Existing fabric of the listed building
It is vital that the unique characters of historic homes are not put at risk by
unsympathetic alterations, unnecessary intervention, or changing environmental conditions: each owner is, after
all, only a temporary guardian of this heritage. When considering refurbishment, it is the owner’s responsibility
to ensure that any work does not cause unlawful or unnecessary damage to the building (fabric and indoor building
Older properties, and especially historic buildings, need to ‘breathe’ through the entire envelope (i.e. the
external walls, floor and roof), allowing moisture to escape and so preventing damp. A thorough understanding of
each building’s unique environmental characteristics will avoid detrimental effects to the building’s breathability
caused by misguided material changes.
As a first step, specialist guidance should be sought from the local building conservation officer and, ideally,
at least one of the organisations listed on page 2 of this guide. While detailed general rules are not appropriate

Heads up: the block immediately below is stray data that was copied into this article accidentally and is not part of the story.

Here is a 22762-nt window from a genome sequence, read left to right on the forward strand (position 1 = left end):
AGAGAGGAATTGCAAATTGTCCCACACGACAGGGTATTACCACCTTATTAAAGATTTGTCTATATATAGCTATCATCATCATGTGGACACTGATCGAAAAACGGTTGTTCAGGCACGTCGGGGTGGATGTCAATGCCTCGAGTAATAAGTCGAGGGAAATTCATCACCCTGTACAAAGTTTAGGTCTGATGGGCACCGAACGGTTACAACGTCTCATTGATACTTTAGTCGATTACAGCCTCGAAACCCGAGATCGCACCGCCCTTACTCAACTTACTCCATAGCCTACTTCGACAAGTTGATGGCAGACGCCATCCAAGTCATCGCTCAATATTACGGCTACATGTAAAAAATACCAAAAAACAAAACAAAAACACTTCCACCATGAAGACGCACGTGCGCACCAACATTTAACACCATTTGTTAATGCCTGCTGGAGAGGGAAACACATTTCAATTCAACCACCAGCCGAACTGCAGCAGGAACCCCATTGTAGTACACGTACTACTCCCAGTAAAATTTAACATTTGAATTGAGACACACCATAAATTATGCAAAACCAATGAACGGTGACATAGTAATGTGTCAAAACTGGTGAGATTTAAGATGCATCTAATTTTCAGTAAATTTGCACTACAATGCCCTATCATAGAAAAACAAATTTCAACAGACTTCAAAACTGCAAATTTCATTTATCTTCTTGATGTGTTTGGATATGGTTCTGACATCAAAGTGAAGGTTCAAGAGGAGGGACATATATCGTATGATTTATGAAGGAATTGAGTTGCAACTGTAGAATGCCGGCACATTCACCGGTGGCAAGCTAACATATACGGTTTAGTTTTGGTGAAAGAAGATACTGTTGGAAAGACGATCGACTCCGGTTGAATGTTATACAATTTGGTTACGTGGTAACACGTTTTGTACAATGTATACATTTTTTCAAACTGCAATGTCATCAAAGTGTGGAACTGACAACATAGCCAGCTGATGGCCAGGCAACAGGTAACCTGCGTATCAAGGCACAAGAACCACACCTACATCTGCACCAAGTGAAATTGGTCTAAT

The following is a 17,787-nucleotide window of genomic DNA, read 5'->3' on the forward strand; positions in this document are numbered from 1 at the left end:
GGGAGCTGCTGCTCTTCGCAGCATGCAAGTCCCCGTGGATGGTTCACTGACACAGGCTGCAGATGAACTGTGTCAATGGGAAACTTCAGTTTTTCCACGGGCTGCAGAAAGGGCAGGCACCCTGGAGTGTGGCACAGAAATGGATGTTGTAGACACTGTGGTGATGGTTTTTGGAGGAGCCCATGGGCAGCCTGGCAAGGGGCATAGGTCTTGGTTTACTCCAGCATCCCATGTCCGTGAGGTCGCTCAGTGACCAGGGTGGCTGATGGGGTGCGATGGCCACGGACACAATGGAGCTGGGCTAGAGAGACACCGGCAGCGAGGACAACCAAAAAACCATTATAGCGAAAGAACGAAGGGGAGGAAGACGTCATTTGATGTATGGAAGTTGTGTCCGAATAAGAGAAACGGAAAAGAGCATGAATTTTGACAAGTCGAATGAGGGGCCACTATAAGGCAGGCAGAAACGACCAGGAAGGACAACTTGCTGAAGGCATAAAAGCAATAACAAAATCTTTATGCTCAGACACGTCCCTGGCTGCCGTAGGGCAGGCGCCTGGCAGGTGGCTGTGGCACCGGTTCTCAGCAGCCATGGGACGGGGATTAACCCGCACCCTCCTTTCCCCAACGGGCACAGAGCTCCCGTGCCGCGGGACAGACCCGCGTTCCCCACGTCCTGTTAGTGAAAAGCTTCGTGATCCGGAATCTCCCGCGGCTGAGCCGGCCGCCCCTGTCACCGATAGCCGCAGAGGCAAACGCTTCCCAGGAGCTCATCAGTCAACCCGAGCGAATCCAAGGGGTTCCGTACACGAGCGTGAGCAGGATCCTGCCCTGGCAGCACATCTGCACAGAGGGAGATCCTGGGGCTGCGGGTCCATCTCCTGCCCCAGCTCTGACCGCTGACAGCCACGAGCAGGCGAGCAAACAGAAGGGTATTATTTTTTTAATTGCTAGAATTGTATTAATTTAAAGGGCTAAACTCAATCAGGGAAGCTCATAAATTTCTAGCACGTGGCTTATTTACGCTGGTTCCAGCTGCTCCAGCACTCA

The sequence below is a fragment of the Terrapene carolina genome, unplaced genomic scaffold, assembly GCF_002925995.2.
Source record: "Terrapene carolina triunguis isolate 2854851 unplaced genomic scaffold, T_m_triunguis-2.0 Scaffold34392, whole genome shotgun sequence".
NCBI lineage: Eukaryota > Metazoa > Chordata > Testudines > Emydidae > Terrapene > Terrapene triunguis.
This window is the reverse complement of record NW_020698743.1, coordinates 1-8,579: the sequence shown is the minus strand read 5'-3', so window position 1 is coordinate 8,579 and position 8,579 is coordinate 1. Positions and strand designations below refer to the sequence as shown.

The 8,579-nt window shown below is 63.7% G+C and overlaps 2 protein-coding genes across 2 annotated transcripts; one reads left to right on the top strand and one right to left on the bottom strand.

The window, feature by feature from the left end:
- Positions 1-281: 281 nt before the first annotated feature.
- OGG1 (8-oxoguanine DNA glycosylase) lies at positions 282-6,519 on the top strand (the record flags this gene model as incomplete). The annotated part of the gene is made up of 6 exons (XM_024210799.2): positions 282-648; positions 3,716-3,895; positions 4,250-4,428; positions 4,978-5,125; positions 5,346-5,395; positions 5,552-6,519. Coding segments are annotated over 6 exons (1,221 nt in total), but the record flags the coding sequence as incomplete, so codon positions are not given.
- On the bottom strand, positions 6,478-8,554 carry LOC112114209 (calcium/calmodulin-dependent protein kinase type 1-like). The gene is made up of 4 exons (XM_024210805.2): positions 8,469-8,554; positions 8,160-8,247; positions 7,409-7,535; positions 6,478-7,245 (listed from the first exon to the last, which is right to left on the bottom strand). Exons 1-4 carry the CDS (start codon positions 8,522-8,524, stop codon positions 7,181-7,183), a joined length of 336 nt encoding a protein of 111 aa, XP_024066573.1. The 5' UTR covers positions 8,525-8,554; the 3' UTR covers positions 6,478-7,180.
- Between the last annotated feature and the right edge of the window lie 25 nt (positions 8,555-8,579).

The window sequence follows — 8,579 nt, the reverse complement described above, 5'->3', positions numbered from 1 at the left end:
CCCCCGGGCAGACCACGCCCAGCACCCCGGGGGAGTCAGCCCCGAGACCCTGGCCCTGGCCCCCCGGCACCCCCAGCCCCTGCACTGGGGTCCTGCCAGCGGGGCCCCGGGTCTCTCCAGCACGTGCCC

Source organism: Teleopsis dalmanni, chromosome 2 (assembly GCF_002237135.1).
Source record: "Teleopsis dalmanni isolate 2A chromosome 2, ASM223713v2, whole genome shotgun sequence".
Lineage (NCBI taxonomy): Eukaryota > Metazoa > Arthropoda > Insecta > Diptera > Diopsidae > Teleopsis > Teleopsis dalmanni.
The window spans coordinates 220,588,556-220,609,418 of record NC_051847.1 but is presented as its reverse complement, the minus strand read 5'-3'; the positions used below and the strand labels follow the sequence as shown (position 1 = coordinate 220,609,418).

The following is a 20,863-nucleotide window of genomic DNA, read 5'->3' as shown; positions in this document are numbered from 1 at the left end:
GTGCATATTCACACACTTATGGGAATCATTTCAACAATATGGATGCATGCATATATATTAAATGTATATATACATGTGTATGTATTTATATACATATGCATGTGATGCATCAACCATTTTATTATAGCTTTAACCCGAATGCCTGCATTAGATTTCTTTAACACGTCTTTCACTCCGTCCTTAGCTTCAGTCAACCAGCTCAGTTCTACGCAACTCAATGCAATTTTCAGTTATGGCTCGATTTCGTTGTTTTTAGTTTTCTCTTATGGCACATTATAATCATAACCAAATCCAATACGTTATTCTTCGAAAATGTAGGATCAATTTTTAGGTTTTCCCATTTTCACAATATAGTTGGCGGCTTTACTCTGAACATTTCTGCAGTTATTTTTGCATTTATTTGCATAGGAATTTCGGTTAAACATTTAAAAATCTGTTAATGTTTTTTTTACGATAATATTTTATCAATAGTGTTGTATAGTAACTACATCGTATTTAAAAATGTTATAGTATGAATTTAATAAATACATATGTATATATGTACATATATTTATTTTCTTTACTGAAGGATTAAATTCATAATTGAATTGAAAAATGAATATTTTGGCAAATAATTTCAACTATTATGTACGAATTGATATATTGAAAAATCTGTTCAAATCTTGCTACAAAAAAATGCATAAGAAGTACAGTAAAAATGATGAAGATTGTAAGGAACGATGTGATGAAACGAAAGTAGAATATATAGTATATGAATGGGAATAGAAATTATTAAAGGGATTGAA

for individual historic properties, preparation work should include the following:
1 A good understanding of the building’s historic significance (refer to the Listed Building Description or
Conservation Area Designation if applicable): this will help to create a sympathetic approach to the existing
building materials and structure.
2 An assessment of the building’s heating and ventilation needs.
3 A presumption of minimal intervention.
4 If possible, any new work should be designed to be reversible by future generations.
Modern homes use physical barriers to stop moisture from penetrating the building envelope, whereas older homes
tend to be made of porous materials and are permeable. Be aware that there is an important difference between
porosity and permeability:
Porosity is the ratio of the volume of pore space to the total volume of a solid material. Pores may or may not
Permeability is the rate at which a liquid or vapour passes through a solid material. Pores must be
Modern materials such as concrete or plastic are often inappropriate for use in older homes, harming aesthetics